Bob's Boxes is a technique developed by Bob Berkowitz for essay writing. 

The students deconstruct the essay question and create a chart to organize the information needed to write the essay.

The "rows" of the chart become the paragraphs of the essay.  The columns represent the components of the content required.

Students practice creating charts (Bob's Boxes) for lots of questions. We want them to become very good at analyzing an essay question and outlining the components in chart format. 

The teacher develops one, too. The teacher chart is the "perfect" one—it includes all the information needed to get a perfect score on the essay. Students practice writing their essays from the perfect chart.  In this way, they work separately on (1) analyzing the task and outlining the essay and (2) writing an essay until they are skilled at both. Then, they can put it all together - and earn a terrific grade on the essay.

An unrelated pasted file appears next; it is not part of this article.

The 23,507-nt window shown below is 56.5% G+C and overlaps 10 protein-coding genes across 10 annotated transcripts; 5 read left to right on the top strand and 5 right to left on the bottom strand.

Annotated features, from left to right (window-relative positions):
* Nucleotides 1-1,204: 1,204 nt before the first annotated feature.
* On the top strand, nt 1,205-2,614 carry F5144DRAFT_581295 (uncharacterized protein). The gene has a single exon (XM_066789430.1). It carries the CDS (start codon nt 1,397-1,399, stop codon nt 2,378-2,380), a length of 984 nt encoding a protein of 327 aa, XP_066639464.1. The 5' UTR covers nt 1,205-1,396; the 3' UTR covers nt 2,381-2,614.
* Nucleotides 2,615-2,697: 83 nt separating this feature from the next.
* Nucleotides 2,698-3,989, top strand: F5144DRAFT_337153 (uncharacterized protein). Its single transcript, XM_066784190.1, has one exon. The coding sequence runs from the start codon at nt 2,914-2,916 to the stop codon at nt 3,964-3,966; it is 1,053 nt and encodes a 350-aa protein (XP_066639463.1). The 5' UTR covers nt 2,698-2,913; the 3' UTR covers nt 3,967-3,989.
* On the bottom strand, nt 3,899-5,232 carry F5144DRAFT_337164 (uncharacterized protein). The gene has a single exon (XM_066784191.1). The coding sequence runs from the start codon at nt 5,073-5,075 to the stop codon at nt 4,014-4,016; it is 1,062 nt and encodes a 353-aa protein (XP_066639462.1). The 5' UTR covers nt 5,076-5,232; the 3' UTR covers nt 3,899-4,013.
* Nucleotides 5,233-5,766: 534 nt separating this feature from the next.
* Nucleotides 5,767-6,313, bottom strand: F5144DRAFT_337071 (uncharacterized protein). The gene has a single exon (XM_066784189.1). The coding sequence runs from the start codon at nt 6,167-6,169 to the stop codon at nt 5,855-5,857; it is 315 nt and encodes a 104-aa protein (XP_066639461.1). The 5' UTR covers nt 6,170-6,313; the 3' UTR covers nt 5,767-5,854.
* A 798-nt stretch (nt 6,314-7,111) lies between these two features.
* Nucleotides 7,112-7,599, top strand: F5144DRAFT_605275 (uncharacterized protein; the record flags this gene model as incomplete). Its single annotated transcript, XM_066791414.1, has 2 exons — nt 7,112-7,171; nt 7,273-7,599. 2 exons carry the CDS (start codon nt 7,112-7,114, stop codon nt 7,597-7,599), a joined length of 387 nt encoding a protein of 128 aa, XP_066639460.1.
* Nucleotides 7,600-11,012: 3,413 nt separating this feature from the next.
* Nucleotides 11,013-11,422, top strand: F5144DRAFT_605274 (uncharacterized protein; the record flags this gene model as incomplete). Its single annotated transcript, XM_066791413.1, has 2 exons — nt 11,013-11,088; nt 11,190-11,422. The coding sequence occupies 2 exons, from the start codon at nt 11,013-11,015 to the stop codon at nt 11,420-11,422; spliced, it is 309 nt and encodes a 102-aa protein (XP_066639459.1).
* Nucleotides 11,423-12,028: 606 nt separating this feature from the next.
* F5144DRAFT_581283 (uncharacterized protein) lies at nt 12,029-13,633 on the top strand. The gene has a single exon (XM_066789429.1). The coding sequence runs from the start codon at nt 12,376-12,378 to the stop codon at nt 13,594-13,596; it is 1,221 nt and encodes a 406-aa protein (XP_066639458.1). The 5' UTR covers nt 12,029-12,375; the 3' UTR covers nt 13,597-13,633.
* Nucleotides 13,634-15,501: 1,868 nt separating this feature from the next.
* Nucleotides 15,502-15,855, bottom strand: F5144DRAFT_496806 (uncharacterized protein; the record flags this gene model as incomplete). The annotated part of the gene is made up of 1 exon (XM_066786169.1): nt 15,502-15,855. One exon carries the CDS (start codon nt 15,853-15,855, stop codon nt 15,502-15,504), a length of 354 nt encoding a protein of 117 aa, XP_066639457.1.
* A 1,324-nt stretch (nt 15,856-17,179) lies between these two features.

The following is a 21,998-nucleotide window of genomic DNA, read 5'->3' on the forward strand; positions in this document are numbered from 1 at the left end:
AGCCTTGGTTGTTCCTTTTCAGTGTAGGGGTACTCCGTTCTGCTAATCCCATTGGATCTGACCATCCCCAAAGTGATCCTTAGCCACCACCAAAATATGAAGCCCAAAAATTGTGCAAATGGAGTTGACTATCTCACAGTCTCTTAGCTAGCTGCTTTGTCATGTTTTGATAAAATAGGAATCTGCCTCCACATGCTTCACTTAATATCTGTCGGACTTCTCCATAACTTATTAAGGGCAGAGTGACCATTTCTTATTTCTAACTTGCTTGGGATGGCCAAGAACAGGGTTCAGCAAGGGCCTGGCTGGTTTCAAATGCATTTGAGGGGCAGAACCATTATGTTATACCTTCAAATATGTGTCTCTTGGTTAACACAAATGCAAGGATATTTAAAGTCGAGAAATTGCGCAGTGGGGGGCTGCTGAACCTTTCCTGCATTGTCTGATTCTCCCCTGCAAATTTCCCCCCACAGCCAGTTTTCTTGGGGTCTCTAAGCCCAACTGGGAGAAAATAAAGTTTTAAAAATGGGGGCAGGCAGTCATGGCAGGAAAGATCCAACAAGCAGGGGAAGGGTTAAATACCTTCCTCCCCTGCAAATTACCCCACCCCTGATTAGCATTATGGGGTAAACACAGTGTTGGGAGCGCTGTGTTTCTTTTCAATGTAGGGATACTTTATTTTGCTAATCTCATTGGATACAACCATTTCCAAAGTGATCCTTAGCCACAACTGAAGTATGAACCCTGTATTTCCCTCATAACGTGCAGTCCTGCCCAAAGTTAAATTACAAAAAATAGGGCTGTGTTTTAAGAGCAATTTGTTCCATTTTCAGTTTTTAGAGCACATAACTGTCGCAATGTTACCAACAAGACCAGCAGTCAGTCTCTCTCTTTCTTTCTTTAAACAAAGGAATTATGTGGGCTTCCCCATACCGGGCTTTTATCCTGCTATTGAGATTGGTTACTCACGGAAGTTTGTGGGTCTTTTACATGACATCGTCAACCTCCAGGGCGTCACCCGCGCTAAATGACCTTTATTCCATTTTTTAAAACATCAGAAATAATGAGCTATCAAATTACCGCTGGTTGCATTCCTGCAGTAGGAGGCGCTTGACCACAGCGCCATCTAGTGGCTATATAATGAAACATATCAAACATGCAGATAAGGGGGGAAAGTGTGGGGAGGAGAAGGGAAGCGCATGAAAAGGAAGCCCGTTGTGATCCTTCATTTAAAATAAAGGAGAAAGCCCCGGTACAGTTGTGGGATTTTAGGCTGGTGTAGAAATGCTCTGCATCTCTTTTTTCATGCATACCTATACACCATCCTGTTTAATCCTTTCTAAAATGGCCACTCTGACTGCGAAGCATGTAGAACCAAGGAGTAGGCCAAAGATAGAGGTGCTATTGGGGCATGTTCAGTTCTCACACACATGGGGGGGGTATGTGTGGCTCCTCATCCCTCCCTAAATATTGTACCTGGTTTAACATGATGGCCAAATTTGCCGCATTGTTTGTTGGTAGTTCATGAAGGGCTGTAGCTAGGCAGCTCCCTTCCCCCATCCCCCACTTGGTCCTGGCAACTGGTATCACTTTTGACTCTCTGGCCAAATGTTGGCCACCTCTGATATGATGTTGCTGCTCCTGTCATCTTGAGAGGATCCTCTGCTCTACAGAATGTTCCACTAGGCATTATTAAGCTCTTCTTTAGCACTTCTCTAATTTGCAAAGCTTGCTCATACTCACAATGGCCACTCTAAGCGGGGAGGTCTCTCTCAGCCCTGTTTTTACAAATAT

This is a typical essay question for the NY State Regents Exam in World History:
“For 3 of the world’s religions, compare and contrast their beliefs on life after death, fate, and living a good life.”
Analyzing this, the students realize that they must include 3 religions and 3 beliefs.  This can be put in a 3x3 table:
Students fill in the chart as best they can.
The teacher collects the student charts to provide feedback and gives the student a "perfect chart" created by the teacher. The students practice writing using the
perfect chart.
Creating charts provides students with practice in defining the task (Big6 stage 1) extracting relevant information (Big6 4.2) and organizing (Big6 5.1).
Writing essays from perfect charts provides students with practice in synthesis (Big6 stage 5.2). 
By working on this over and over, student become more and more skilled in:

- understanding what's expected of them in an essay.
- gathering and organizing information for the essay.
- writing their essay.
- subject area content because they are reviewing content by working with the perfect chart to write the essay.